Caroline is one of these people.  She is a better person because of her relationship with Jackson, and she knows it.  She is thankful for him and that attitude shines through her everyday.  She is a founding member of a special needs sibling support group at her school, and the school psychologist and social worker tell me every week how her participation in that group is vital because she has so much wisdom to offer the other members.

I am beyond blessed to have her as a partner in this homeschooling adventure. Here is a sweet message that she wrote on the wall in Jackson's room last week (we gave her permission ahead of time):



And after I finished writing this blog, I let her read it before I posted it and she said, "you make me sound perfect". To which I quickly responded, "notice how I only talked about your response to me homeschooling Jackson, not about how clean your room is or how well you listen when asked to help around the house or take a shower."...To which she said, "touche, mama."

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Wednesday, November 16, 2011

The Awesome iPad


Jackson has always been a techno geek. By age 2, he was adding Spanish subtitles to every TV he could get his sticky little fingers on. When Paul was in Afghanistan, it was a 3 yr old Jackson, who could barely talk, that had to help me set up Skype so we could video chat. He taught himself to read at age 4 so he could hack into our computer and access Veggie Tales websites. I could spend hours listing all the crazy ways this kid has been years ahead of his peers in his understanding and use of technology. He's had an ear bud hanging out of his head since he could walk, using those old school MP3 and portable CD players to access audio stimulation on the go. Many people thought we were crazy to buy a young and irresponsible autistic child an expensive iPod and give him the freedom to use it however and whenever he desired. But it wasn't until the iPad that his use of technology radically changed.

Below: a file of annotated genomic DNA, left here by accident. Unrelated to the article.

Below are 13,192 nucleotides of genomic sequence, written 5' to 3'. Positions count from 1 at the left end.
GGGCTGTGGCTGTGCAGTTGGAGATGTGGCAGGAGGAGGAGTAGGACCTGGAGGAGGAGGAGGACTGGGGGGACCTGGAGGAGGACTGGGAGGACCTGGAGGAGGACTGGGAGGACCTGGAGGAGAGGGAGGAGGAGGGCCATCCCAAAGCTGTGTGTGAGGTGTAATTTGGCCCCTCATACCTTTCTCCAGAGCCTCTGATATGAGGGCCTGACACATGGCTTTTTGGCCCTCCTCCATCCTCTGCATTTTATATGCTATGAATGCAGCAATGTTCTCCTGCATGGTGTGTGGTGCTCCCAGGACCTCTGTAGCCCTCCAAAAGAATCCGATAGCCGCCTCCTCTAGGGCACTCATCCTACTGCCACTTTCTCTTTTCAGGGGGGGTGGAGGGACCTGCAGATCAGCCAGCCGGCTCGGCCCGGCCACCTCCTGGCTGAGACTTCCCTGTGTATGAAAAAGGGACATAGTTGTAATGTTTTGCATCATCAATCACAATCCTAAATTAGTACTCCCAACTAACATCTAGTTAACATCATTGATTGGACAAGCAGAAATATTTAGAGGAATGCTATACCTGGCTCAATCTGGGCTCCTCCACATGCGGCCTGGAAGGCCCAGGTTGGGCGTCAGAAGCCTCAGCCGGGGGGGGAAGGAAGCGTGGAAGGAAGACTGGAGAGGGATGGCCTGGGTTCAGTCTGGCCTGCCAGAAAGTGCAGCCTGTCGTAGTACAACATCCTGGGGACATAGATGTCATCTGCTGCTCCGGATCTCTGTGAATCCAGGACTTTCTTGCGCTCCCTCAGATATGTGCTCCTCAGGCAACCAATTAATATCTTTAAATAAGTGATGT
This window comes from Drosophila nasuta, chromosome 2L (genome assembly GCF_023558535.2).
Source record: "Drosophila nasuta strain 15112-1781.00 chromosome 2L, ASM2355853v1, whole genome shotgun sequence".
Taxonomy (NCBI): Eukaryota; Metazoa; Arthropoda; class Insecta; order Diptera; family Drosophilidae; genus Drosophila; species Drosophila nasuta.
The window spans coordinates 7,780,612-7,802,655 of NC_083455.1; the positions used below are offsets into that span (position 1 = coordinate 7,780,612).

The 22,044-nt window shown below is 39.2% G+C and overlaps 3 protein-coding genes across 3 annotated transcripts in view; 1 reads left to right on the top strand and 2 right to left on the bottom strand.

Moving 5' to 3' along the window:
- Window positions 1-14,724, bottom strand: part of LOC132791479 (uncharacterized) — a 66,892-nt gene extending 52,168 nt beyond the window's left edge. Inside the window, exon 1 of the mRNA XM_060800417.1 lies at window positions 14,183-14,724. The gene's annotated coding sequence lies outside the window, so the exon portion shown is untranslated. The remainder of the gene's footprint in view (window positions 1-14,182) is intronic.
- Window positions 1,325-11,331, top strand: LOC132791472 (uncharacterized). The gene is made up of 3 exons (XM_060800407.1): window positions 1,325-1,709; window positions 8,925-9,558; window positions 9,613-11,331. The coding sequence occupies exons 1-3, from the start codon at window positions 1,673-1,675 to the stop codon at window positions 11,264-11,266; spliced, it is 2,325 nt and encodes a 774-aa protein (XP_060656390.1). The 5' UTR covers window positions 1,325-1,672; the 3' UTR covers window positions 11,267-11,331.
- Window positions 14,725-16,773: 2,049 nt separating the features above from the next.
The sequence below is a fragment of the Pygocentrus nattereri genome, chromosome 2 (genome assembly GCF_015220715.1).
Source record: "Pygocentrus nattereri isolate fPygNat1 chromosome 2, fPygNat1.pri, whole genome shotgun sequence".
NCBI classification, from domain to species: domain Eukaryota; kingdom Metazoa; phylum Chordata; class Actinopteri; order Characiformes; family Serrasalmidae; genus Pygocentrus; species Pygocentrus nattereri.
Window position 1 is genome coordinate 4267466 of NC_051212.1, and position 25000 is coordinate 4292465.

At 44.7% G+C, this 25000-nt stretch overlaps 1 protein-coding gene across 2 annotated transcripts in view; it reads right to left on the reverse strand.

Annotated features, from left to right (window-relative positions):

Before iPad: For the past 10 years, Jackson has used his knowledge of technology for evil. His brilliance for all things electronic has caused some major issues both behaviorally and financially. His love of technology can cause behavioral issues because, if overused, Jackson will begin to stim on certain items. For those of you with some understanding of autism, you surely know the concept of stimming. It is the term used to describe the repetitive action made during periods of sensory overload. It is a type of coping mechanism used to manage overstimulation. We know Jackson is stimming on something when he wiggles his knees in and out and jumps up and down. We call it "shakey-shakey". When Jackson is exposed to too much technology, he begins to stim and this usually leads to behavioral outbursts. We have found that the quickest way to help him manage his emotions is to take all technology away for long periods of time. Technology has also caused some major financial hardships. He burns through iPods like they are disposable cameras. He disregards common rules like not eating/drinking near keyboards which has led to multiple laptop crashes. He changes setting on things and we can never figure out how to change them back. He loses chargers and adaptors rendering items useless.

You might think this is all parental negligence, and you are partially correct. But what you fail to understand is that we permit these lapses in judgement because the greater good is so much greater. We have always allowed Jackson to use the latest gadget with little oversight because it has always given him a radical boost in communication and emotional understanding. He discovered YouTube a few years ago and he has used it to search for scenes from TV shows that mimic what he is feeling. He then acts them out for us when he is trying to express his emotions. Even though all this technology has provided some benefit for him, it was never exactly the right fit for his needs. We just kind of took what we could get and dealt with the unpleasant side-effects because the medication was so beneficial.

After iPad: But then came the iPad! It was finally the perfect marriage of technology and education that eliminated the unwanted stimming and had such a simple interface that even Jackson has not been able to damage, lose or crack off an essential part (knock on wood). It is more than just the amazing array of apps available that make it so perfect for Jackson. It is the intuitive nature of the touchscreen, the ideal size and weight to be able to have great visual impact without being too small to lose or too big to be impractical...even the coolness factor makes it ideal. He can carry it around and his peers think it is awesome - that he is awesome for having his own iPad!